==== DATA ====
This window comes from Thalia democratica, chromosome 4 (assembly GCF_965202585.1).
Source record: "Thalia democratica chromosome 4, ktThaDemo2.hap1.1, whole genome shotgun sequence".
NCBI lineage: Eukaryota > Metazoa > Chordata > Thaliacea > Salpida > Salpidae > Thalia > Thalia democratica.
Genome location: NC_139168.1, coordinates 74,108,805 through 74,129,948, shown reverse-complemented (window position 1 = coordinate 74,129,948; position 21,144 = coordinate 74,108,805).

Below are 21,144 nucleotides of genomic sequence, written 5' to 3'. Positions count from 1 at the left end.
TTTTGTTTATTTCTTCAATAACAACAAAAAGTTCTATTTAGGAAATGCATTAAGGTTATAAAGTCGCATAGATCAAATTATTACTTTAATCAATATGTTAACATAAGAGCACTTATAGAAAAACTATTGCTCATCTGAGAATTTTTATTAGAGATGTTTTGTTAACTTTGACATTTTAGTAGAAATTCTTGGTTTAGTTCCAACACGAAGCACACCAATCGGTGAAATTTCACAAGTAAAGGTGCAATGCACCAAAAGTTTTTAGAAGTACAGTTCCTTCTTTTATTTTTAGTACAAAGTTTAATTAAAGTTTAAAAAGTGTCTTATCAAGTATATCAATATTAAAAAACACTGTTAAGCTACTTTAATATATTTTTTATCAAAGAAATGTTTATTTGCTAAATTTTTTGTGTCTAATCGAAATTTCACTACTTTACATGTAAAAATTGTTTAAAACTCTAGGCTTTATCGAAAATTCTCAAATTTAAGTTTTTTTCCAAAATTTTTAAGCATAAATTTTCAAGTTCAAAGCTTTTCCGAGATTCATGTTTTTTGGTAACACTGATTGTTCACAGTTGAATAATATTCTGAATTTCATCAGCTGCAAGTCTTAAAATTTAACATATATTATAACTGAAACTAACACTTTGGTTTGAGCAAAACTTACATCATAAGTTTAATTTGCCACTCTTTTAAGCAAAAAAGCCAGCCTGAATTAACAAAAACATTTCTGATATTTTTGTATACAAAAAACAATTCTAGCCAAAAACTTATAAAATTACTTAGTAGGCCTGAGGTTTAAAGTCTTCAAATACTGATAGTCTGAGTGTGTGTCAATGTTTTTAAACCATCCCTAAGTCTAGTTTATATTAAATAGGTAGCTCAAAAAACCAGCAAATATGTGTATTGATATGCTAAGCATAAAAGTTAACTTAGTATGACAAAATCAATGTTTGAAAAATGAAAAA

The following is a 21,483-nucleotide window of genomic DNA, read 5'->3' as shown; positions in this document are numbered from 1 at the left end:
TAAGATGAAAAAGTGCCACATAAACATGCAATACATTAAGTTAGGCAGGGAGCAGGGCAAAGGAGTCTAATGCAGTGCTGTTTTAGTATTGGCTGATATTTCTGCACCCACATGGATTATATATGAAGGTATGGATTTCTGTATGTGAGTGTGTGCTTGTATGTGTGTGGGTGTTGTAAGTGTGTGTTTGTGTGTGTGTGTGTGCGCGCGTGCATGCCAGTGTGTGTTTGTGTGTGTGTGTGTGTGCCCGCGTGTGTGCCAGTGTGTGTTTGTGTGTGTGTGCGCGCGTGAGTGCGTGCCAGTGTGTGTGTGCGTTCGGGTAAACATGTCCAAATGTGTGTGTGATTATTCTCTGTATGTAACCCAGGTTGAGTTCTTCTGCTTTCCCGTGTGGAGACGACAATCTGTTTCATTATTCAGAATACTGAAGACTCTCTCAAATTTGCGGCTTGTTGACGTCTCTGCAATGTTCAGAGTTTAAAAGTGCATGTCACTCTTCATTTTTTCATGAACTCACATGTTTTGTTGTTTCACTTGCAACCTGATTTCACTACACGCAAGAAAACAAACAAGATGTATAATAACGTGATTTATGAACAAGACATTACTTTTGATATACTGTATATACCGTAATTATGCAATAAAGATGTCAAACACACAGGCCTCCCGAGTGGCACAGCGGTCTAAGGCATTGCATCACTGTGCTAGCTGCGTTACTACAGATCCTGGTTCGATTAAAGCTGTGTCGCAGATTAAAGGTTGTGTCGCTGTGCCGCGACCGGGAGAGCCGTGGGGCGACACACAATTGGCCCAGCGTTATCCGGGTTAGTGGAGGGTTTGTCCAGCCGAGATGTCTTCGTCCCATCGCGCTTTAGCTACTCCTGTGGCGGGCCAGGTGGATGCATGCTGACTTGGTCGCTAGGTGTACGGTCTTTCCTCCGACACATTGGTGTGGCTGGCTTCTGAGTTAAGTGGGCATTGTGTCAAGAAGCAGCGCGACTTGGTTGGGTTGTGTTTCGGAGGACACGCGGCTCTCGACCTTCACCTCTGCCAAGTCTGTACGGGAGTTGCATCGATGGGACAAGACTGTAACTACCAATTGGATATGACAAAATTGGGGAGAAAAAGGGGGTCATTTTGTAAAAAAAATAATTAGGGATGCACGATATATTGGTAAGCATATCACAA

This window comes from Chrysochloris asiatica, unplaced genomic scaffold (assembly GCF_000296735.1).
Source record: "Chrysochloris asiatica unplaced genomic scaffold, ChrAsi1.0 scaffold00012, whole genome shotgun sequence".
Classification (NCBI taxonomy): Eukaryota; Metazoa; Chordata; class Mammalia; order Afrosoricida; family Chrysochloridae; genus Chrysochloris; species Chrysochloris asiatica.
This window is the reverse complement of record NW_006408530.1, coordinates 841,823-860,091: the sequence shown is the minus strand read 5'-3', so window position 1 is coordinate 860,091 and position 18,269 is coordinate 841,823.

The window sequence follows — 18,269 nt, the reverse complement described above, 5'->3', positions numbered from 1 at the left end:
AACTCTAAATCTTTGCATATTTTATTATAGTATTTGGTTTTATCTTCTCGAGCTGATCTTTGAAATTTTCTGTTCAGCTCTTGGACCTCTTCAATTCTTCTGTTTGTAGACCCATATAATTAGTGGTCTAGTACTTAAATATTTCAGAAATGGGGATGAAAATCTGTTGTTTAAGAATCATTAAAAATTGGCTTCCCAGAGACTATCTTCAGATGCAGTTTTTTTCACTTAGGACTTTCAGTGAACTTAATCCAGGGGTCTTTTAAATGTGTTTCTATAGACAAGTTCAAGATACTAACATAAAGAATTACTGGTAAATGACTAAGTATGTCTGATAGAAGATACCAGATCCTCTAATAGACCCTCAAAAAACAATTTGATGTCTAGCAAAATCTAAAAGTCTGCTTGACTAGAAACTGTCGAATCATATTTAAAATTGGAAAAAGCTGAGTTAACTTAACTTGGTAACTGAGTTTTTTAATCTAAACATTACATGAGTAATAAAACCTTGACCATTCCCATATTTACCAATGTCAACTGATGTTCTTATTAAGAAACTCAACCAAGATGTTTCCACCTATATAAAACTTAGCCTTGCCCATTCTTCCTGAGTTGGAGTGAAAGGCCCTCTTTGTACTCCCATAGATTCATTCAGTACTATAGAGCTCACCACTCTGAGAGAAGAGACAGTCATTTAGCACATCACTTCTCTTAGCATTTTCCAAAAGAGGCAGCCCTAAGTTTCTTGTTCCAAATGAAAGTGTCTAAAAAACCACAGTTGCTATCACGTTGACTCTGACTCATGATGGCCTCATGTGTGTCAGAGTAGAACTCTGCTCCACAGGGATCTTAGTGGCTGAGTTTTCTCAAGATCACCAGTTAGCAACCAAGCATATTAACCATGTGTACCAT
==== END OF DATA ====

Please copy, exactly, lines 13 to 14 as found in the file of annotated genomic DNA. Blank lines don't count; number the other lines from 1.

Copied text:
The window sequence follows — 18,269 nt, the reverse complement described above, 5'->3', positions numbered from 1 at the left end:
AACTCTAAATCTTTGCATATTTTATTATAGTATTTGGTTTTATCTTCTCGAGCTGATCTTTGAAATTTTCTGTTCAGCTCTTGGACCTCTTCAATTCTTCTGTTTGTAGACCCATATAATTAGTGGTCTAGTACTTAAATATTTCAGAAATGGGGATGAAAATCTGTTGTTTAAGAATCATTAAAAATTGGCTTCCCAGAGACTATCTTCAGATGCAGTTTTTTTCACTTAGGACTTTCAGTGAACTTAATCCAGGGGTCTTTTAAATGTGTTTCTATAGACAAGTTCAAGATACTAACATAAAGAATTACTGGTAAATGACTAAGTATGTCTGATAGAAGATACCAGATCCTCTAATAGACCCTCAAAAAACAATTTGATGTCTAGCAAAATCTAAAAGTCTGCTTGACTAGAAACTGTCGAATCATATTTAAAATTGGAAAAAGCTGAGTTAACTTAACTTGGTAACTGAGTTTTTTAATCTAAACATTACATGAGTAATAAAACCTTGACCATTCCCATATTTACCAATGTCAACTGATGTTCTTATTAAGAAACTCAACCAAGATGTTTCCACCTATATAAAACTTAGCCTTGCCCATTCTTCCTGAGTTGGAGTGAAAGGCCCTCTTTGTACTCCCATAGATTCATTCAGTACTATAGAGCTCACCACTCTGAGAGAAGAGACAGTCATTTAGCACATCACTTCTCTTAGCATTTTCCAAAAGAGGCAGCCCTAAGTTTCTTGTTCCAAATGAAAGTGTCTAAAAAACCACAGTTGCTATCACGTTGACTCTGACTCATGATGGCCTCATGTGTGTCAGAGTAGAACTCTGCTCCACAGGGATCTTAGTGGCTGAGTTTTCTCAAGATCACCAGTTAGCAACCAAGCATATTAACCATGTGTACCAT